Unhealthy Trend: Fewer Americans Are Trying to Lose Weight

A heavy woman stands back-to-back with a thin woman.
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Although the percentage of American adults who are overweight or obese keeps climbing, the percentage of Americans who are attempting to shed their excess pounds is dropping, a new analysis suggests.

Researchers found that over a 26-year period, the prevalence of adults in the United States who were overweight or obese rose from 53 percent in 1988 to 66 percent in 2014.

However, during this time frame, the prevalence of overweight individuals who reported that they had tried to lose weight in the past year fell from 56 percent in 1988 to 49 percent in 2014, according to the findings, published today (March 7) in the journal JAMA. [The Best Way to Lose Weight Safely]

These findings were not surprising, said the study's lead author, Dr. Jian Zhang, an associate professor of epidemiology at Georgia Southern University in Statesboro, Georgia.

As more and more people become overweight or obese, the body weight that is considered socially acceptable is also shifting toward the heavier side, Zhang told Live Science. In other words, Americans are getting used to seeing larger body sizes, and as a result, heavier people may be more satisfied with their weight and less motivated to lose it, he speculated.

More social acceptance

In the study, researchers analyzed data collected from the National Health and Nutrition Examination Survey, a federal survey done annually to evaluate the diet and health status of adults and children in the U.S. The researchers looked at information gathered during three time periods, all of which fell between 1988 and 2014, from about 27,000 adults ages 20 to 59 who were overweight or obese based on their body mass index (BMI). 

All participants were asked whether they had attempted to lose weight in the past year.

The analysis revealed that black women represented one of the groups most affected by excess body weight. The prevalence of obesity among black women rose from 35 percent in the time period between 1988 and 1994, to 55 percent between 2009 and 2014, according to the findings.

Although 66 percent of black women who were overweight or obese reported that they had tried to lose weight between 1988 and 1994, only 55 percent said they were attempting to shed pounds between 2009 and 2014. [Weight Loss Drugs: Pros and Cons of 5 Approved Prescriptions]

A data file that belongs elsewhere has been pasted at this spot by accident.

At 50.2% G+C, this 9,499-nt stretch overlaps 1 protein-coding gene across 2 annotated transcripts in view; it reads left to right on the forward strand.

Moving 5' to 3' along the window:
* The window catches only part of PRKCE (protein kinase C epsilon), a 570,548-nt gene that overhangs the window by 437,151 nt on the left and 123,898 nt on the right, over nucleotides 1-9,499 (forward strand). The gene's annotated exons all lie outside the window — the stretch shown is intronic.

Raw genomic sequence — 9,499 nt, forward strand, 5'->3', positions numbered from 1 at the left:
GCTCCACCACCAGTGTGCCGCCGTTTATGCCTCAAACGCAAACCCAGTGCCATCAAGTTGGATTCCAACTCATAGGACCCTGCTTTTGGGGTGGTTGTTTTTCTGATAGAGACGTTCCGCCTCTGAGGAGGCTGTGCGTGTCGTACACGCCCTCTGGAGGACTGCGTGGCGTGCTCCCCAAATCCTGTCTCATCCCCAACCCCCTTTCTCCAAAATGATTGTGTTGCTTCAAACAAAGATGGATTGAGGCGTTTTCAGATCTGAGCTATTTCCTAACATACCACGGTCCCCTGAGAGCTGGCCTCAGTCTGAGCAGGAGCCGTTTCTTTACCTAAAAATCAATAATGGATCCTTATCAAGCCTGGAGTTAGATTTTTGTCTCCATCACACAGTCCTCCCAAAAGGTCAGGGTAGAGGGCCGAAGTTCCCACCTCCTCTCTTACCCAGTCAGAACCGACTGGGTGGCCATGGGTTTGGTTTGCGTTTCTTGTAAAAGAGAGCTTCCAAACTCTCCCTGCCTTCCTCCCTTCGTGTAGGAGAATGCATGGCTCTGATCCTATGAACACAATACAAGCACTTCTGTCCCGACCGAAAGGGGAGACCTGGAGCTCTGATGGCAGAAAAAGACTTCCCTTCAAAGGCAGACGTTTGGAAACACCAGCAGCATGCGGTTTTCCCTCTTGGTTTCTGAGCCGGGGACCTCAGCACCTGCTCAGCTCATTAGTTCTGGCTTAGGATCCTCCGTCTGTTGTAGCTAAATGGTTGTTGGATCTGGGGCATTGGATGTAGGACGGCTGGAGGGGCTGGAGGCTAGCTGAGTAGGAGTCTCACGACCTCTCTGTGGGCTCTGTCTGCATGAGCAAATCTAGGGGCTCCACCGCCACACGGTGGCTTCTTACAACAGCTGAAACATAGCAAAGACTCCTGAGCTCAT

The study also showed that white women seemed less interested in losing weight over time: 73 percent of white women who were overweight or obese said they tried to lose weight between 1988 and 1994, but 62 percent of them said the same between 2009 and 2014.

The percentage of U.S. adults who were overweight or obese increased in both women and men, and in all three of the major ethnic groups that the researchers looked at — whites, blacks and Mexican Hispanic Americans — over nearly three decades, the study found.

One limitation of the analysis is that it relied on self-reported data from the participants, rather than information from medical records. However, self-reported information can indicate emerging health trends within the population, and there has been other scientific evidence suggesting a shift in social norms about body weight in the U.S., the researchers said. 

Even though the study did not look at why a smaller percentage of Americans may be trying to slim down, the researchers suggested some possible reasons.

It's hard to drop pounds, and many people who have repeatedly tried and failed may simply give up, Zhang said. In addition, health care providers may not bring up weight issues with their patients, the authors noted. 

What can be done to reverse these obesity trends?

The best way to reduce rising rates of overweight and obesity is for people to prevent weight gain in the first place, Zhang said. More needs to be done to prevent obesity at its beginning — among kids, at home and in school, he suggested.

"That is the right-time, right-person and right-place strategy," Zhang said.

Originally published on Live Science.

Live Science Contributor

Cari Nierenberg has been writing about health and wellness topics for online news outlets and print publications for more than two decades. Her work has been published by Live Science, The Washington Post, WebMD, Scientific American, among others. She has a Bachelor of Science degree in nutrition from Cornell University and a Master of Science degree in Nutrition and Communication from Boston University.